Delivery people – yesterday, Al was in a pickle because his big order didn’t arrive until after 9 o’clock, when the shop was full, he had still got orders to complete (he does them on the day ordered) and he had to stack everything outside and spend the day sorting things out. However, he didn’t complain. The order arrived in full and as soon as the van could get there. By the way, if the supermarket or farm shop sells brussels sprouts stalks at well over £2 each, as I’ve seen them, they are robbing their customers. Al has put the price up to £1 this year (90p last) and he makes a satisfactory profit at that.
Everyone I’ve ordered anything from over the internet – all despatched promptly, thank you.
The Royal Mail – realising I couldn’t get out to do any shopping as the pavements were more treacherous than the roads, I did a final last-minute order from Amazon on Monday afternoon. Two out of three packages have arrived, although they said they couldn’t guarantee it. I think that’s damn good – the only things I haven’t got are some books for Zerlina and she’ll be pleased with more parcels to arrive next week so it doesn’t matter.

And an apology to anyone who thought they might get a Christmas card from us this year. Er, yes. Sorry about that. I think my Christmas card writing days are over.

It’s thawing now, but that means that the ridges in iced-over roads and paths have smoothed to a glassy surface and actually it’s more difficult to walk anywhere that isn’t completely clear. I went out to the Co-op this morning and had to carefully pick my way around the drive to avoid the worse bits. A stick didn’t help as it slipped and didn’t hold. It isn’t very busy in town – Al says he expects to be (and was) far busier the day before Christmas Eve, and this year, CE is also market day so he didn’t get more in than he needed for his orders and for a usual weekend. So he’s pretty relaxed. He’s got Eileen and Reese in, and they are managing fine, so he’s taking the view that what he doesn’t get in takings aren’t paying out another person’s wages, so it’ll balance.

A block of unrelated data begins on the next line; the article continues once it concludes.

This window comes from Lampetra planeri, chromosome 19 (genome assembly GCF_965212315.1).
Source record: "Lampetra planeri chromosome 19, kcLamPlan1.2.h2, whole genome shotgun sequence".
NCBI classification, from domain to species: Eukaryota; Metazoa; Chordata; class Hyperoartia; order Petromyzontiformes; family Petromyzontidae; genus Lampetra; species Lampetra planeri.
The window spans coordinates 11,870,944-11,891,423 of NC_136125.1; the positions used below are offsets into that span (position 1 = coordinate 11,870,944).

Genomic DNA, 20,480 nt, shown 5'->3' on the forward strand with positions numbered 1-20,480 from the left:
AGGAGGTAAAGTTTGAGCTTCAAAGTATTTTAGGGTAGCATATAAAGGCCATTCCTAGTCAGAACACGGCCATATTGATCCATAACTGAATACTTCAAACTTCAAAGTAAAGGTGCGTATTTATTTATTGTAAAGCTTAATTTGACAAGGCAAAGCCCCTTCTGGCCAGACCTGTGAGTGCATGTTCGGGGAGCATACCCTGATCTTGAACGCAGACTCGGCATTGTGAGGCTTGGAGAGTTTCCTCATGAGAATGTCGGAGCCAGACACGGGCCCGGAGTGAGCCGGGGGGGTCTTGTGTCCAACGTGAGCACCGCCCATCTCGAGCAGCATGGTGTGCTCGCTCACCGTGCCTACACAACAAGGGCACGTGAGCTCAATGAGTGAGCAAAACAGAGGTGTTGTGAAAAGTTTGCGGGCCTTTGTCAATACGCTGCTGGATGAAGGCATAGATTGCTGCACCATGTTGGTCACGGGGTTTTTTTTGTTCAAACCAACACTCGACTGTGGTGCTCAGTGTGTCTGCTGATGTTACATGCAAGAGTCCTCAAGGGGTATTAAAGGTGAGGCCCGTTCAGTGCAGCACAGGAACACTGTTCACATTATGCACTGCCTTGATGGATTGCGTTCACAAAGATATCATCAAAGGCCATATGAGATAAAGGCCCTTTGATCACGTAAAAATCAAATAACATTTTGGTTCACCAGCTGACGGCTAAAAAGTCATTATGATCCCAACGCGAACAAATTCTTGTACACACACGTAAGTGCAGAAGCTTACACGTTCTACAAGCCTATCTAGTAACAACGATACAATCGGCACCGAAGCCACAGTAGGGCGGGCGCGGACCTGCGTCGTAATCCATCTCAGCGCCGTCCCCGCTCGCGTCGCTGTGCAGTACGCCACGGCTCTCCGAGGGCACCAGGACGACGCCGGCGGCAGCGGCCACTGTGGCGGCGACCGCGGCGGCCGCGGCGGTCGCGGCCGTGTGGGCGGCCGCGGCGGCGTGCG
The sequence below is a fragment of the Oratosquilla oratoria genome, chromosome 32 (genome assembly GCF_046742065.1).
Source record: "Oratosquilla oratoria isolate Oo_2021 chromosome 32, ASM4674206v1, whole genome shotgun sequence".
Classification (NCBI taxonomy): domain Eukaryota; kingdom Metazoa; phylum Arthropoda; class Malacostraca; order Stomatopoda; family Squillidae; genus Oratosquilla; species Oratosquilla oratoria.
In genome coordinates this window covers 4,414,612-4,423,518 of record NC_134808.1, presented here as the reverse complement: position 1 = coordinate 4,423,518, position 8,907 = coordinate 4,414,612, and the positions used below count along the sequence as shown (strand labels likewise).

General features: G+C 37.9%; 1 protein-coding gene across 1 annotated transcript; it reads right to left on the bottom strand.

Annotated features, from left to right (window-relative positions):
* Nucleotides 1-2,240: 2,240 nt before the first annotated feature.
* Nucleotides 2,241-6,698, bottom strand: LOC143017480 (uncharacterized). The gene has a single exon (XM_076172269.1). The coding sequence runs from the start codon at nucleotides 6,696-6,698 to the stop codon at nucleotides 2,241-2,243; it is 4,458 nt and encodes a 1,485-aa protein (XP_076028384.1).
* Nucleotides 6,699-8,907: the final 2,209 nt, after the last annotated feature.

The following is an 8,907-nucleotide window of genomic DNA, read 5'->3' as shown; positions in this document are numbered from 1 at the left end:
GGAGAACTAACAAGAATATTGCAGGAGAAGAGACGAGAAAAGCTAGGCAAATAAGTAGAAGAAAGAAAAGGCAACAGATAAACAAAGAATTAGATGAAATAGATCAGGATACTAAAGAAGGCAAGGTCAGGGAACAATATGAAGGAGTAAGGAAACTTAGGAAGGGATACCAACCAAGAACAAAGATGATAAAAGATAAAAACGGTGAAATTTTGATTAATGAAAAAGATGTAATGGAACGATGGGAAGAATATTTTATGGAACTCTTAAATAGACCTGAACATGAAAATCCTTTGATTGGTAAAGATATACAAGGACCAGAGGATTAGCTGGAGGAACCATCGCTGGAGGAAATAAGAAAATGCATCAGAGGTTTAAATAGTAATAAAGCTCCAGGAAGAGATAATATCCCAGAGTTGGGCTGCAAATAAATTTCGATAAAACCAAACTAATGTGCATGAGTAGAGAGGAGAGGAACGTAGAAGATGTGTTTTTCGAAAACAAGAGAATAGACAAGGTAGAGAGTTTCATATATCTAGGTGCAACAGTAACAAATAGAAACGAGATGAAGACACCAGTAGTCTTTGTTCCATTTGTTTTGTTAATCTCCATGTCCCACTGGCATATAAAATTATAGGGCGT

Time to start wrapping presents before long, I think. Always more fun at the last minute.

Zeating Christmas Dinner

For years, my mother and I took it in turns to cook Christmas dinner, until I took over the job every year when her health and nerves weren’t really up to it any more. My in-laws always invited the Sage’s sister and family for Christmas Day and we went there on Boxing Day. When it was my turn, I was very organised and made a time plan for the day. I decided when I needed everything ready by and worked out the timings accordingly. Christmas dinner was served on time, unless flexibility was planned in – if you’re having roast beef, for example, you eat it when the Yorkshire pudding is cooked because it won’t wait but, knowing it will take half an hour, you can adjust other things around it.